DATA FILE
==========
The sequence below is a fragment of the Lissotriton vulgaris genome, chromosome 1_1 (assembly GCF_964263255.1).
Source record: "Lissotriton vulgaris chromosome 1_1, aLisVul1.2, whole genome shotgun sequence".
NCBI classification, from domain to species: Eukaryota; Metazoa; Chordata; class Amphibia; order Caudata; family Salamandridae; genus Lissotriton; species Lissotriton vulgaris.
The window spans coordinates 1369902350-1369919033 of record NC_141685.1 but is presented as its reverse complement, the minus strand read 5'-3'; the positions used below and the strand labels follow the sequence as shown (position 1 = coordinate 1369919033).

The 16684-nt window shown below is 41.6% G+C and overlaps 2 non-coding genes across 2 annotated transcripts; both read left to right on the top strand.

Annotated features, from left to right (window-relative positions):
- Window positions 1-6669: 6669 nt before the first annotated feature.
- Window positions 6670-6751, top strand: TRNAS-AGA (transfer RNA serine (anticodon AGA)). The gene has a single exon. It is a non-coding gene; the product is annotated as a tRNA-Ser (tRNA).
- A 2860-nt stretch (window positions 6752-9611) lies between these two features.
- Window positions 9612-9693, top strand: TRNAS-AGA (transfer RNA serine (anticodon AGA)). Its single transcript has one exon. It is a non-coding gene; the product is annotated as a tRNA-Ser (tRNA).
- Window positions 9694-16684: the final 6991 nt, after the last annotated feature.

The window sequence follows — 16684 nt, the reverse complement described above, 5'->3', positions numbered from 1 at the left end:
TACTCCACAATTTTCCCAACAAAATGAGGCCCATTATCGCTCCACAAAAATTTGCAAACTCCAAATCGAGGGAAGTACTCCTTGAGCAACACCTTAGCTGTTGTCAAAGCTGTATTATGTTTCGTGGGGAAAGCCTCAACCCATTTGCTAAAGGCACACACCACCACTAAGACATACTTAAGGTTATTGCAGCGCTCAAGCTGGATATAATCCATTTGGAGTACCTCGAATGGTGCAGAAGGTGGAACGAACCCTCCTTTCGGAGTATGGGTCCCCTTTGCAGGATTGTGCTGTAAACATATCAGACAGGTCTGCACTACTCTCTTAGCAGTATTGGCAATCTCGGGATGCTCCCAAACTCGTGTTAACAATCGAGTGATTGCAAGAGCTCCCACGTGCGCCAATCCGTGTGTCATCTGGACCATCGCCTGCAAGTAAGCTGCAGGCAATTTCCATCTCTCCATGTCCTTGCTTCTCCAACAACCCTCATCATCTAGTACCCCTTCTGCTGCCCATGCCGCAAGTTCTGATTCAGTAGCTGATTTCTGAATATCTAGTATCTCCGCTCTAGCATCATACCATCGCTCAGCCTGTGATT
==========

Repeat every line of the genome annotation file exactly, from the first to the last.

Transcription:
The sequence below is a fragment of the Lissotriton vulgaris genome, chromosome 1_1 (assembly GCF_964263255.1).
Source record: "Lissotriton vulgaris chromosome 1_1, aLisVul1.2, whole genome shotgun sequence".
NCBI classification, from domain to species: Eukaryota; Metazoa; Chordata; class Amphibia; order Caudata; family Salamandridae; genus Lissotriton; species Lissotriton vulgaris.
The window spans coordinates 1369902350-1369919033 of record NC_141685.1 but is presented as its reverse complement, the minus strand read 5'-3'; the positions used below and the strand labels follow the sequence as shown (position 1 = coordinate 1369919033).

The 16684-nt window shown below is 41.6% G+C and overlaps 2 non-coding genes across 2 annotated transcripts; both read left to right on the top strand.

Annotated features, from left to right (window-relative positions):
- Window positions 1-6669: 6669 nt before the first annotated feature.
- Window positions 6670-6751, top strand: TRNAS-AGA (transfer RNA serine (anticodon AGA)). The gene has a single exon. It is a non-coding gene; the product is annotated as a tRNA-Ser (tRNA).
- A 2860-nt stretch (window positions 6752-9611) lies between these two features.
- Window positions 9612-9693, top strand: TRNAS-AGA (transfer RNA serine (anticodon AGA)). Its single transcript has one exon. It is a non-coding gene; the product is annotated as a tRNA-Ser (tRNA).
- Window positions 9694-16684: the final 6991 nt, after the last annotated feature.

The window sequence follows — 16684 nt, the reverse complement described above, 5'->3', positions numbered from 1 at the left end:
TACTCCACAATTTTCCCAACAAAATGAGGCCCATTATCGCTCCACAAAAATTTGCAAACTCCAAATCGAGGGAAGTACTCCTTGAGCAACACCTTAGCTGTTGTCAAAGCTGTATTATGTTTCGTGGGGAAAGCCTCAACCCATTTGCTAAAGGCACACACCACCACTAAGACATACTTAAGGTTATTGCAGCGCTCAAGCTGGATATAATCCATTTGGAGTACCTCGAATGGTGCAGAAGGTGGAACGAACCCTCCTTTCGGAGTATGGGTCCCCTTTGCAGGATTGTGCTGTAAACATATCAGACAGGTCTGCACTACTCTCTTAGCAGTATTGGCAATCTCGGGATGCTCCCAAACTCGTGTTAACAATCGAGTGATTGCAAGAGCTCCCACGTGCGCCAATCCGTGTGTCATCTGGACCATCGCCTGCAAGTAAGCTGCAGGCAATTTCCATCTCTCCATGTCCTTGCTTCTCCAACAACCCTCATCATCTAGTACCCCTTCTGCTGCCCATGCCGCAAGTTCTGATTCAGTAGCTGATTTCTGAATATCTAGTATCTCCGCTCTAGCATCATACCATCGCTCAGCCTGTGATT